For Asia’s domestic industries to survive they need economies of scale and those can only be found in international markets. But, says GM’s Gilchrist, “Opportunities will always be limited, they can’t open the doors [to their domestic markets] completely or they’ll destroy what they have achieved.”
Certainly, that is one reason Indonesia has been taking so long in implementing its intended liberalisation. The government has also made a promise – almost impossible to keep – that no jobs will be lost at home.
What’s down the road?
More foreign cars will be directly imported. Through conscious attempts to make local industries more competitive, as in Thailand or through pressures brought to bear by trading partners, as in Taiwan and South Korea, tariffs are coming down.
There will be more joint ventures in auto assembly. Many of the world’s major car-makers have licensed Asian companies to assemble their vehicles, but few invest directly. In Taiwan, for example, Ford, Toyota, Nissan and Volkswagen have invested money. But General Motors, Citroen, Peugeot and Renault, who sell vehicles for assembly in the country, have no investment there. Similarly, in Malaysia, only Mitsubishi and Nissan have financial interests in the car companies, although Ford, Land Rover, Mercedes, BMW and a number of others are assembled in the country.
Saab’s Holmberg thinks the reason US and European auto makers have been slower than the Japanese to invest directly in Asia is that the Japanese regard the region as their home market while the Westerners don’t. He also thinks US and European firms aren’t patient enough. “They have a habit of putting in a general manager for two years and just when he’s ready he gets brought home. [But] it’s a tough market in Asia and it takes a long time to learn how to do business.”
Problems with partnerships in Asia
Overall most car-makers seem to feel that manufacturing in Asia will remain unviable. Joint ventures in the industry, including those involving Japanese companies, have often been unprofitable and troublesome for the foreign partner.
In South Korea, for example, General Motors’ joint venture with Daewoo is coming to a sticky end. While Gilchrist admits that something went wrong he will not elaborate. Industry watchers say it was the result of a unilateral decision by Daewoo to increase output while still having a large stock of unsold cars. GM was not consulted and Daewoo would not back down. In the last few months Daewoo has had to face reality and cut output by 40%.
In Malaysia, too, Japan’s Daihatsu was set to be a partner in Malaysia’s second national car project. Since the planned car was to use Daihatsu technology and design, the company wanted a controlling stake in the venture. The Malaysian government and its partners disagreed. The argument continues.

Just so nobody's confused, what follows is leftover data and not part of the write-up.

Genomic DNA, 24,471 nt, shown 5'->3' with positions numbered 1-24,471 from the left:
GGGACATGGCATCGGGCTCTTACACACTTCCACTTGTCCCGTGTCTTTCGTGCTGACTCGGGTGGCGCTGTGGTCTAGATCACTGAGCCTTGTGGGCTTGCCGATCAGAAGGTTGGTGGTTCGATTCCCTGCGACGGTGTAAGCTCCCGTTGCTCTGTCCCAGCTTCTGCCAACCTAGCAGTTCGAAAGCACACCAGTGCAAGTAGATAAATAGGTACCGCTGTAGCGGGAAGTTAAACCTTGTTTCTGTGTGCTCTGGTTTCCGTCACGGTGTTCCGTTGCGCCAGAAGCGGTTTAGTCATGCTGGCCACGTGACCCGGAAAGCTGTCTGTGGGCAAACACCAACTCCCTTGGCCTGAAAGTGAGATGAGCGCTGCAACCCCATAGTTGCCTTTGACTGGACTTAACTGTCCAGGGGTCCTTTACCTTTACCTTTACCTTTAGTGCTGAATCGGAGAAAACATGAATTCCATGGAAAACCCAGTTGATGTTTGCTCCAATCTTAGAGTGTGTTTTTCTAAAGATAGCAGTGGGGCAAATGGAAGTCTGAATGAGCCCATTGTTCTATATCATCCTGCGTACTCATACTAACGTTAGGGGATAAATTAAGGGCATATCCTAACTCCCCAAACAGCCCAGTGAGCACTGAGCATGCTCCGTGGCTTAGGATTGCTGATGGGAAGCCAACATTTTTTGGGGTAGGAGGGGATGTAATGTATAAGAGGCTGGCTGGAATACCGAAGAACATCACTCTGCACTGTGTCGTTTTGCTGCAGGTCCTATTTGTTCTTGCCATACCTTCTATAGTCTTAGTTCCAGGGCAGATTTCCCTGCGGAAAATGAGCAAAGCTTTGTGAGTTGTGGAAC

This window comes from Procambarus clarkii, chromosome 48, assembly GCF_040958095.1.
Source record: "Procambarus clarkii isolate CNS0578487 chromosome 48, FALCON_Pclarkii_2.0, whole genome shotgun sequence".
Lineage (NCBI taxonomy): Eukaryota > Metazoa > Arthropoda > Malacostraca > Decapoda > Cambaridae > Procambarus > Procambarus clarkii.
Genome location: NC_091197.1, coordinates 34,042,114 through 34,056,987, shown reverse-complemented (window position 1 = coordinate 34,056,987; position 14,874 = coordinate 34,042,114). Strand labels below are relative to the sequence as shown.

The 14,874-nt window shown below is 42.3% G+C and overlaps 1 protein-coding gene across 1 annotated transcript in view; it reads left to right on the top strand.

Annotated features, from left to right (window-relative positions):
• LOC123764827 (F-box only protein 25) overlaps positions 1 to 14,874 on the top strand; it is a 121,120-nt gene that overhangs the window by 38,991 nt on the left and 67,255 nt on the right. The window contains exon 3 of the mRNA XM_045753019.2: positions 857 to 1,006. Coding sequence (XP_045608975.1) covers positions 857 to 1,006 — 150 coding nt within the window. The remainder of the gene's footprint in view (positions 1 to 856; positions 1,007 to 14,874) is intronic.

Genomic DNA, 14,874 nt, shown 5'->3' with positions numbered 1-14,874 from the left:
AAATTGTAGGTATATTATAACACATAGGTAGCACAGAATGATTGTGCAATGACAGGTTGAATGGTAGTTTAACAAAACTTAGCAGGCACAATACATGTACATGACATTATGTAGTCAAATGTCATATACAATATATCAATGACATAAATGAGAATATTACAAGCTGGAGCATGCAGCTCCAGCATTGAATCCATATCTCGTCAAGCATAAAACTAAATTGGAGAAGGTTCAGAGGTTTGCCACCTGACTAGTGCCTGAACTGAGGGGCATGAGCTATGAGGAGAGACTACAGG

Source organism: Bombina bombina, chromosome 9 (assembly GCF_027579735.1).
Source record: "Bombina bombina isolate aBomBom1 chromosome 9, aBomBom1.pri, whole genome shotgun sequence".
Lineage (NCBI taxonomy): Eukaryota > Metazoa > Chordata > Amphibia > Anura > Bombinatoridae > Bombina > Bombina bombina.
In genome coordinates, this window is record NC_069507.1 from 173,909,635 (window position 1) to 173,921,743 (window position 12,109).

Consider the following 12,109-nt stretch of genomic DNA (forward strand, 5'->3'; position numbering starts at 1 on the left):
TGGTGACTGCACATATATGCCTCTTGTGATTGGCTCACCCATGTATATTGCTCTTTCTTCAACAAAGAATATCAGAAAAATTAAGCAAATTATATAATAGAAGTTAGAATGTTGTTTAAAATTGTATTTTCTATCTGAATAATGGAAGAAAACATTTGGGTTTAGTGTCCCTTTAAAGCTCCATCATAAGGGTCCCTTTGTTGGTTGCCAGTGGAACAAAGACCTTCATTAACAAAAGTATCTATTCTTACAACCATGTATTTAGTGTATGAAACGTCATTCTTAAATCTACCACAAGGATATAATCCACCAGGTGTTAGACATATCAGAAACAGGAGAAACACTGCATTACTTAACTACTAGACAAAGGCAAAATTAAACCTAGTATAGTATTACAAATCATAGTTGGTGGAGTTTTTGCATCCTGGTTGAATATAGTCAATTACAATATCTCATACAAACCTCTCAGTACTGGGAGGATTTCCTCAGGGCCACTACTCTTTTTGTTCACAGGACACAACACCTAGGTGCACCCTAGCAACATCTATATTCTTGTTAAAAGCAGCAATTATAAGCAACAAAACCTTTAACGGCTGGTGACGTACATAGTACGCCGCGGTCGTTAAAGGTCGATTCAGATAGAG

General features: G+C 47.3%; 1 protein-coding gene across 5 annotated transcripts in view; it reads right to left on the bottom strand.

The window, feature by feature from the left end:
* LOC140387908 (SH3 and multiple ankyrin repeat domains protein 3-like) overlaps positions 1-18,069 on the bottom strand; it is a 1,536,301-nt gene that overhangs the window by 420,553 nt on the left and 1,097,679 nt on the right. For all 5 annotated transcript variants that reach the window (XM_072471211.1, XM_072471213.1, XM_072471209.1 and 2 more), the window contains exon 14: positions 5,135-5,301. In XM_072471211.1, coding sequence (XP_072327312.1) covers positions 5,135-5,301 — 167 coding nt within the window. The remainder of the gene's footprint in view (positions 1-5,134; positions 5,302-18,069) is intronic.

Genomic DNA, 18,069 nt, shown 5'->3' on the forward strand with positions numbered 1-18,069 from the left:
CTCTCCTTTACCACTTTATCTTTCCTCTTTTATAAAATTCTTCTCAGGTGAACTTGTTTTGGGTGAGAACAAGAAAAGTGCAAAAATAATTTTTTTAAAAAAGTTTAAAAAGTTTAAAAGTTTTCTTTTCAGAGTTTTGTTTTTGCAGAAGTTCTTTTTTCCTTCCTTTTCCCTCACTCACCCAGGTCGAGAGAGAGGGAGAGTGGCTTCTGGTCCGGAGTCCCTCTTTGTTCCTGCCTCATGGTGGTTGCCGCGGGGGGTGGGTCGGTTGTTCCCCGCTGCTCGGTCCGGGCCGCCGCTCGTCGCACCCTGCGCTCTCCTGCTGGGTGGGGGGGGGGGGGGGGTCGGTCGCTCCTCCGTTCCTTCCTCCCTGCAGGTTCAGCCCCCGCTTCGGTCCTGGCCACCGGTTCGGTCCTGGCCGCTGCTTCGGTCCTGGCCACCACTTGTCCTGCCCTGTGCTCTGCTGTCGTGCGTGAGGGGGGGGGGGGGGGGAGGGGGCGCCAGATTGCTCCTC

Financial return remains the prime reason for the big car-makers’ reluctance to invest in Asia. With tariffs and local content rules still being in flux few manufacturers are willing to spend the money to manufacture, rather than merely assemble, cars in Asia.
GM, for example, spent more than US$1 billion on modernising four plants in the US and Europe in the 1980s. Why would any corporation with skilled workers and a huge investment in existing modern plants move to smaller markets with lower technological skills?
Just about the only scenario that might change this picture of Asia as little more than a screwdriver plant for the world’s major car-makers is the proposed ASEAN Free Trade Area (AFTA). A single market in the region would provide the necessary economies of scale. In theory there is already a ‘Brand-to-Brand Complementation’ (BBC) agreement which allows ASEAN members to trade goods from particular industrial areas at preferential rates. The agreement includes car components. But while the agreement is already having some minor impact in the region, it does not cover completely built-up cars.
The nature of protectionism in ASEAN countries is erratic. Without some form of ASEAN free trade agreement there is little hope of major foreign investment in manufacturing, even from the Japanese. Indeed, although Daihatsu is still negotiating over the new Malaysian project; although Honda has committed US$38 million to a new project in the Philippines; and although Toyota has bought into Astra (its Indonesian partner) there is a big question mark over how much further the Japanese will be willing to extend their car business into difficult countries.
Japanese auto makers have always depended on their home market to provide a solid foundation for their business. Now recession has hit that market and some Japanese firms are overstretched. Their main secondary markets, the US and Europe, are equally unhealthy. It will take a force of will and an extremely long view of business for Japanese car-makers to maintain their investments in Asia over the next few years.
But it is precisely the long view that is the most tempting. Asia is the world’s next largely untapped auto market. Manufacturers, no matter how they work out their approach, will not be able to ignore it.